You are invited to a talk by
Aadhaar project and implications in the context of recent decisions by the Supreme Court of India
Monday, 7th October 2013, 6 p.m.
St. Mark's Cathedral, M. G. Road, Bangalore 560001
(As the venue could be reassigned at the very last minute, you are requested to confirm your participation by mailing firstname.lastname@example.org or calling 080-26713559 ~ 61 at least two hours before the talk. Do leave your cell no., in case you have one, so we can sms you the reassigned venue, if necessary.)
Usha Ramanathan has been studying Aadhaar, the Unique ID project, since November 2009, when there was a discussion at the National Law School in Bengaluru and the Unique ID Authority of India (UIDAI) team presented the project. On the basis of her extensive research and analysis of this highly controversial initiative of the Indian Government, Usha has made submissions before the Parliamentary Standing Committee on Finance when it was considering the National Identification Authority of India Bill 2010, introduced in Parliament on 3rd December 2010, and rejected in a report of the Standing Committee in December 2011. (No revised Bill has been introduced since then.)
Usha and her colleagues have have also studied the National Population Register and the purpose of that data base; the notification that set up the UIDAI especially in the context that it says that the UIDAI shall `own' the data base; analysed the implications of such ownership; the MoUs with various Registrars, which include State governments; studied the reports prepared by committees which have been chaired by Mr. Nandan Nilekani since he was appointed the Chairperson of the UIDAI, including the TAG-UP report which speaks of governmental data being given to companies which the report says are intended to be `private companies with a public purpose', which will be `profit making and not profit maximising'; studied the reports on banking correspondents and analysed the way that the UID project has begun to impact on the implications of `financial inclusion'; studied the various reports on the demographic and biometric and marketing aspects of the project that have emerged since the project started; kept track of the cases being filed in various courts and RTI responses that have come from the UIDAI, including in the matter of the companies that are involved in the project and which, disturbingly, have close connection with the intelligence establishments of other countries.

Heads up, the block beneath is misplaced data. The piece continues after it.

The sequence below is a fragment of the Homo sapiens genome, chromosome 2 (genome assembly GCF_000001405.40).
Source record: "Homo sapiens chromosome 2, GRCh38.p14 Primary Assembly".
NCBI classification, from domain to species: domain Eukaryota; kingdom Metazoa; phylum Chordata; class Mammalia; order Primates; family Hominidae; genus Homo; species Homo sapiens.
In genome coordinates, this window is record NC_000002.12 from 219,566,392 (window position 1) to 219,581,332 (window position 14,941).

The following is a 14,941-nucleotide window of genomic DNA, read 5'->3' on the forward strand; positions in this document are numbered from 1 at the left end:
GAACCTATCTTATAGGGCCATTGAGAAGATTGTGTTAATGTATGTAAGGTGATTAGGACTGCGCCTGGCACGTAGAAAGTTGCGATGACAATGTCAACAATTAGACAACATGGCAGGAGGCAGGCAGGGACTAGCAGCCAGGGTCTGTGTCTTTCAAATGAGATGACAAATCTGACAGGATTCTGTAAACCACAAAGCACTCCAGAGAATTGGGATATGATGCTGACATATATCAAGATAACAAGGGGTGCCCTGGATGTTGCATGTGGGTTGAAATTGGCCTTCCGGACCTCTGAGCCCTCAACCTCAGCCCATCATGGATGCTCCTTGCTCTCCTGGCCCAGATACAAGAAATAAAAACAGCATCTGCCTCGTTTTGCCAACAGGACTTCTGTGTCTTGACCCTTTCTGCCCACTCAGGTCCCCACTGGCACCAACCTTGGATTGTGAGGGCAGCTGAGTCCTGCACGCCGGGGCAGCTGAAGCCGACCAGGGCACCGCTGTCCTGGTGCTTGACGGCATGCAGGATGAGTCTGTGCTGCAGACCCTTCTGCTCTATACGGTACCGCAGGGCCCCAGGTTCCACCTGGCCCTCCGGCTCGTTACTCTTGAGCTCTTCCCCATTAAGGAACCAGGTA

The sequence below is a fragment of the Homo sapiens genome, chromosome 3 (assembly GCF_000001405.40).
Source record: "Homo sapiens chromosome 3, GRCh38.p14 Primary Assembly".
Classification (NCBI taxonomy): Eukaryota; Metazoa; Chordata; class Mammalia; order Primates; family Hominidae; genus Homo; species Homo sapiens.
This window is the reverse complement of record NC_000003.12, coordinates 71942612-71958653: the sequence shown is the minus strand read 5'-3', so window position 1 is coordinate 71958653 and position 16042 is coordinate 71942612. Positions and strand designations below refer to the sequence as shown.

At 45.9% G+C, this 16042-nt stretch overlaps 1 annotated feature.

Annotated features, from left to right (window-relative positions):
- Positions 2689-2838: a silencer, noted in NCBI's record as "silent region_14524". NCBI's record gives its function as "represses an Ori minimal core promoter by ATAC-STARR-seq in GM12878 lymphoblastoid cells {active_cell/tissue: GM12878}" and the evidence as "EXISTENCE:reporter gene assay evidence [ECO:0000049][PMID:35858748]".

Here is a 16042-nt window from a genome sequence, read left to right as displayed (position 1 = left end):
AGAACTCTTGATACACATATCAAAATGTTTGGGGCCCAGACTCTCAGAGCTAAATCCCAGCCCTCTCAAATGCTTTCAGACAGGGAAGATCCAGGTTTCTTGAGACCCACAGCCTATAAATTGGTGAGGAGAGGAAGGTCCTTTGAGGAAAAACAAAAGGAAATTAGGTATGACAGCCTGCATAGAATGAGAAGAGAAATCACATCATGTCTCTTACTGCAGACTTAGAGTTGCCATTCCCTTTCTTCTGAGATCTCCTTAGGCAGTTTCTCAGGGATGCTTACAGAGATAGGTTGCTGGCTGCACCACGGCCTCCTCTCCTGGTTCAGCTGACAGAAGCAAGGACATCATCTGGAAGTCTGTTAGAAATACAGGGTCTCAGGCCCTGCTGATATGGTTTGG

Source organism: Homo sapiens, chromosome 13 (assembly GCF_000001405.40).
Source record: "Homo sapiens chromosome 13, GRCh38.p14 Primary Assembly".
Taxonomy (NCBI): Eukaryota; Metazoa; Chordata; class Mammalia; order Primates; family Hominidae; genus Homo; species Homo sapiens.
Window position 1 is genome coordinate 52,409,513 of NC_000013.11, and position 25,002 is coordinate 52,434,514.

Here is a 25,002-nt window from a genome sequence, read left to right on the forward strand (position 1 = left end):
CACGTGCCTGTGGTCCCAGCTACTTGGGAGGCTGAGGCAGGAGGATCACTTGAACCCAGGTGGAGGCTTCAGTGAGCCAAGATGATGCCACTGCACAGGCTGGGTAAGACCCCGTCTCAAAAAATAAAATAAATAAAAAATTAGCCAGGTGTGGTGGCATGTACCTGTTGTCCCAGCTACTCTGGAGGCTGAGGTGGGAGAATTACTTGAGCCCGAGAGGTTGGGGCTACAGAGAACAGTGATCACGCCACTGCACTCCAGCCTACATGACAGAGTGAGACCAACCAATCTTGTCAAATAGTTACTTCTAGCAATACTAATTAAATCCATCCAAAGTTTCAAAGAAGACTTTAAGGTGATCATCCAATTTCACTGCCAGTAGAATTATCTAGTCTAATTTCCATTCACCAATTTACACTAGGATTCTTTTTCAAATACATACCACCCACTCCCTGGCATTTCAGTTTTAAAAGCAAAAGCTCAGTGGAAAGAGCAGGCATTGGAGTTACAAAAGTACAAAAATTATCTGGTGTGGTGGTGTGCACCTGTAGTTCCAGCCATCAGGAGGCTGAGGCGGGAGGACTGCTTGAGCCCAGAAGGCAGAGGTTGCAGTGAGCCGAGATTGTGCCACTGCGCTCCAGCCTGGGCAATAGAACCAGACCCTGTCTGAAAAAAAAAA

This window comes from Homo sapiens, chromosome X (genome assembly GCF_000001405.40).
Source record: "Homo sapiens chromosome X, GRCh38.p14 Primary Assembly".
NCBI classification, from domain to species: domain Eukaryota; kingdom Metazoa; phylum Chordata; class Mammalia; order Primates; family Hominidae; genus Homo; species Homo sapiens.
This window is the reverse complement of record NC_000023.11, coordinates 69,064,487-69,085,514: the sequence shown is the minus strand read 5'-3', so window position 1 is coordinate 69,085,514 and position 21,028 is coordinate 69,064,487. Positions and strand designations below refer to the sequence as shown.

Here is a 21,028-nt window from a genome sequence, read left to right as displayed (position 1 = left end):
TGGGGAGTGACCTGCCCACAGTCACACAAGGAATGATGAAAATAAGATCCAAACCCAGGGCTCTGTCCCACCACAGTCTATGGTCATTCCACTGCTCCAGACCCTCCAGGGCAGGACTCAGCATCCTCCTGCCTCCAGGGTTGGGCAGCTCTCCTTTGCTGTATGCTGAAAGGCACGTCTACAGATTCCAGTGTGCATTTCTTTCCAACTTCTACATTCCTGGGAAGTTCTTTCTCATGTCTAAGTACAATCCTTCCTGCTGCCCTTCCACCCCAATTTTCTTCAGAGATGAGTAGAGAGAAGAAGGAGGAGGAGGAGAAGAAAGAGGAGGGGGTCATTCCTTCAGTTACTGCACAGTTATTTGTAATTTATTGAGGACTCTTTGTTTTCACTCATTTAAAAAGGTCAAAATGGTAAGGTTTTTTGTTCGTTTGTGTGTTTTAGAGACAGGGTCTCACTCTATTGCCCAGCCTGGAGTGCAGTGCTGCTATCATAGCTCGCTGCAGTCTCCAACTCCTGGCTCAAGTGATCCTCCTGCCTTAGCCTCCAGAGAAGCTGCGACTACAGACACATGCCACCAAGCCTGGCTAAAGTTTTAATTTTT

Usha has recently tried to encapsulate these concerns for a newspaper readership in a continuing series published in the Statesman and they are accessible at: http://aadhararticles.blogspot.in/search/label/Usha%20Ramanathan
On 31 January 2013, members of the Union Cabinet admitted that they were not clear about the UID project; they were even unsure if it was a `card' or not. A Q&A about this in the Frontline may be found at http://www.frontline.in/the-nation/dispelling-the-haze/article4465269.ece. Also of interest could be an earlier cover story on the UID in the Frontline by Usha, which is at http://www.frontline.in/navigation/?type=static&page=archive
About the Speaker
Usha Ramanathan is an internationally recognized expert on law and poverty. She studied law at Madras University, the University of Nagpur and Delhi University. She is research fellow at the Centre for the Study of Developing Societies, teaches environmental law, labour law and consumer law at the Indian Law Institute and is a regular guest professor many universities around the world. She is a frequent adviser to non-governmental organisations and international organizations. She is for instance a member of Amnesty International's Advisory Panel on Economic, Social and Cultural Rights and has been called upon by the World Health Organisation as a expert on mental health on various occasions.
Dr Ramanathan is also the South Asia Editor of the Law, Environment and Development Journal (LEAD Journal), a peer-reviewed academic journal jointly published by IELRC and SOAS. Her research interests include human rights, displacement, torts and environment. She has published extensively in India and abroad. In particular, she has devoted her attention to a number of specific issues such as the Bhopal gas disaster, the Narmada valley dams or slum eviction in Delhi.